Volunteers from Samaritans will be on hand to speak to rail passengers at some Greater Anglia stations tomorrow, to mark World Mental Health Day.
Samaritans will be at five Greater Anglia railway stations tomorrow (Thursday 10 October), where they will be speaking about their Real People, Real Stories campaign. They will also be available to listen to anyone who is in need of someone to talk to.
Volunteers from local branches will be at the following stations tomorrow:
Cambridge 07.00-09.00 and 16.30-18.30
Cambridge North 07.00-09.00 and 16.30-18.30
Ely 07.00-09.00 and 16.30-18.30
The Real People, Real Stories campaign aims to encourage men to seek help by sharing the stories from men who have overcome difficult times with support from others.
A survey by Samaritans found that two in five (41%) men in England, Scotland and Wales aged 20-59 do not seek support when they need to, because they prefer to solve their problems themselves. This group includes men who are most at risk of suicide.
The campaign includes the stories of several men who have overcome tough times, to encourage others to seek help by calling Samaritans 24/7 free on 116 123 or visiting Samaritans.org.
Matt Wakefield, Greater Anglia’s head of safety, security and sustainability, said: “We are very pleased to welcome Samaritans volunteers to our network on World Mental Health Day.
“We are doing everything we can to keep people safe while using our rail network. More staff than ever before have completed Samaritans’ managing suicidal contacts course, which helps train rail staff to approach vulnerable or distressed people.”
“We work in partnership with Samaritans, British Transport Police and Network Rail to prevent suicides on the railway. For every life lost, six are saved and we’re very proud of our colleagues who have carried out suicide interventions.”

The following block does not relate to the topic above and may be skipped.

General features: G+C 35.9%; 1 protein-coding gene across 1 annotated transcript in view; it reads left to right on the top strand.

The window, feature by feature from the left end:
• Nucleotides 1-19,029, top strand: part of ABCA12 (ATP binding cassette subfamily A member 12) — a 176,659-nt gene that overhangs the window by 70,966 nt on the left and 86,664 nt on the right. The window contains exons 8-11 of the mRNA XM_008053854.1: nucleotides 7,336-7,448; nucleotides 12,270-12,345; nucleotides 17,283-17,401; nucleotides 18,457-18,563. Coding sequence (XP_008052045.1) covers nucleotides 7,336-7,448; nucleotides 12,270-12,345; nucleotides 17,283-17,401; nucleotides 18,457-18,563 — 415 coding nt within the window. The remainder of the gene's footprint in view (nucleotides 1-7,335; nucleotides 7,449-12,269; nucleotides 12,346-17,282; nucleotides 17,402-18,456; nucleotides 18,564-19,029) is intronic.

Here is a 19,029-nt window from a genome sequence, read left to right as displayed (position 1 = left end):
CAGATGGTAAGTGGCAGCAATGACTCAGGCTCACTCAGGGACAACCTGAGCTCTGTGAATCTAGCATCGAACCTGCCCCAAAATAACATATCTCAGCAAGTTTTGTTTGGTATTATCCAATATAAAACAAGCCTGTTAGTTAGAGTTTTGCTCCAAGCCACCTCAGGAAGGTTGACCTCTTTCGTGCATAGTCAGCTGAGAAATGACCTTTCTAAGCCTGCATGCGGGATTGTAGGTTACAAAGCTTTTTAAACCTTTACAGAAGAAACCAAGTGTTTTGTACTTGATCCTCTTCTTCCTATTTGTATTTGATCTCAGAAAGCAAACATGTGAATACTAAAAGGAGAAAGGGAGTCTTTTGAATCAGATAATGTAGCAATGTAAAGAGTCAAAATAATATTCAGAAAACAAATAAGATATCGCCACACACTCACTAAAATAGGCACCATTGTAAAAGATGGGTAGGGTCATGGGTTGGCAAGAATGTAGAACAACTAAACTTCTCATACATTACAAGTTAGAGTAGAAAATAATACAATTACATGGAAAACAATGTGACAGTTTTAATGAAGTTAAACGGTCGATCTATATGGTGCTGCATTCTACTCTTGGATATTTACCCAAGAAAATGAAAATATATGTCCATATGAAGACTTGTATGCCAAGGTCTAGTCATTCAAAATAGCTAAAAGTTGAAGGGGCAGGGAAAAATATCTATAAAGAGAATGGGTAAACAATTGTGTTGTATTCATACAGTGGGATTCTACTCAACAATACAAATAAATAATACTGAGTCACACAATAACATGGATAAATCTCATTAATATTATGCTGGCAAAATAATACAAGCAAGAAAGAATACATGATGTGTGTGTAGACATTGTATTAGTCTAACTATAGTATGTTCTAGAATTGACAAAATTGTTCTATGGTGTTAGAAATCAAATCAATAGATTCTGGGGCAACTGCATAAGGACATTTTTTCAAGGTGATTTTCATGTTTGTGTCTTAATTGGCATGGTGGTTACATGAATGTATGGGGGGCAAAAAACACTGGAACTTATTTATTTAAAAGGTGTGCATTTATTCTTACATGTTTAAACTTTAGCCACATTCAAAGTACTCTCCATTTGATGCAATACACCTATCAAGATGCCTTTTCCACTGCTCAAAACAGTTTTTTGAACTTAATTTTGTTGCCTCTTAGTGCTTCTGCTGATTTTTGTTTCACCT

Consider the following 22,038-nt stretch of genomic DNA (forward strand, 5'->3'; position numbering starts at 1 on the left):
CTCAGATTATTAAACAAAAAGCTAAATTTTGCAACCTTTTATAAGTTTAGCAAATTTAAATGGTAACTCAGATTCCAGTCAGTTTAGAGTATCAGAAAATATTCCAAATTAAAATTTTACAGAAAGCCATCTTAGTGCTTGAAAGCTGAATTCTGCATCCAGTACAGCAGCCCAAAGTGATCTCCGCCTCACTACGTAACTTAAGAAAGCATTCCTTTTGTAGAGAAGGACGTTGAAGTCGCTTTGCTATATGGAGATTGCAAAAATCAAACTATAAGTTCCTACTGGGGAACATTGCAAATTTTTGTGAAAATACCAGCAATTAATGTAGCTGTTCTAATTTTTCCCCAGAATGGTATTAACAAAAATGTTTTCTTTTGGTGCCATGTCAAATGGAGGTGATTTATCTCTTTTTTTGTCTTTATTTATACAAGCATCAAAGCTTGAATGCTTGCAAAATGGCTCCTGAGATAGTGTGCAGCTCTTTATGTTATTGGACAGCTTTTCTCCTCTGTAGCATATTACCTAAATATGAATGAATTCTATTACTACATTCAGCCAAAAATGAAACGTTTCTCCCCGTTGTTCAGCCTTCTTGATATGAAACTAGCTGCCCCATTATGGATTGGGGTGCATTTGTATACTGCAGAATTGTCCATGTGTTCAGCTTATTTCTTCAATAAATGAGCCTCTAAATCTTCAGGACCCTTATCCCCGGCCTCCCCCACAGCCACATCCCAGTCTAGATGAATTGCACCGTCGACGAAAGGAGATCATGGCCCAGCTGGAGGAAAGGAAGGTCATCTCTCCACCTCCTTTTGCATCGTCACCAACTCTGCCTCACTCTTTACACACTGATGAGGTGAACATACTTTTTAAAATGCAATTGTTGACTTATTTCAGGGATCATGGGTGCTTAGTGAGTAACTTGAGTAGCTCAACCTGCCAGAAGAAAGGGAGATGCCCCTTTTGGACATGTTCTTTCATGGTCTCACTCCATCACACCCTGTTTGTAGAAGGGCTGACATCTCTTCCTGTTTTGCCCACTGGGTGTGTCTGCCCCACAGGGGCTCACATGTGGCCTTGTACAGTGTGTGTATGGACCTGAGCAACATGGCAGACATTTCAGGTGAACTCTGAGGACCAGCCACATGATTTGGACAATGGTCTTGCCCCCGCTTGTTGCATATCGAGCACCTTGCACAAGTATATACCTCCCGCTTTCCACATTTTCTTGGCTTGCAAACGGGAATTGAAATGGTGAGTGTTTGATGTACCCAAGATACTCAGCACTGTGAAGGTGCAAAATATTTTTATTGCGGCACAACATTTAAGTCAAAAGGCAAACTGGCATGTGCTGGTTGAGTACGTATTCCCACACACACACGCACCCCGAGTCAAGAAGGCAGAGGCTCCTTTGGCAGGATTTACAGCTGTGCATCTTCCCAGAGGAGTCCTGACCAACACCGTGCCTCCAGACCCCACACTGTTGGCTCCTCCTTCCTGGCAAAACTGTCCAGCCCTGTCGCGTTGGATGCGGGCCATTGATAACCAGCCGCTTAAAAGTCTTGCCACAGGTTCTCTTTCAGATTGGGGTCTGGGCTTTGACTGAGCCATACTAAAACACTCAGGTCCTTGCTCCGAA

More than 300 Greater Anglia staff have completed Samaritans’ managing suicidal contacts course, which is a one-day course tailored specifically to people working within the rail industry. It focuses on the benefits of a short conversation with someone who may be experiencing suicidal feelings and the techniques required to sensitively support that person and help begin their recovery.
These emotional ‘first aid skills’ are also beneficial when responding to family and friends who may visit the location following a loved one’s death and when supporting a colleague affected by trauma. They are also valuable in our personal lives, listening to friends or family in need.
Rail Pastors have also been patrolling trains and stations in Essex and Cambridgeshire since the start of the 2018. They are an extension of the street pastors and are there to help anyone who is vulnerable or in need of help.
Anyone can contact Samaritans FREE any time from any phone on 116 123, even a mobile without credit.
Find out more about Real People, Real Stories at: http://www.samaritans.org/realpeoplerealstories, You can also support by following the campaign @samaritanscharity on Instagram or sharing the video on Twitter @samaritans or Facebook at www.facebook.com/samaritanscharity, using the hashtag #RealPeopleRealStories.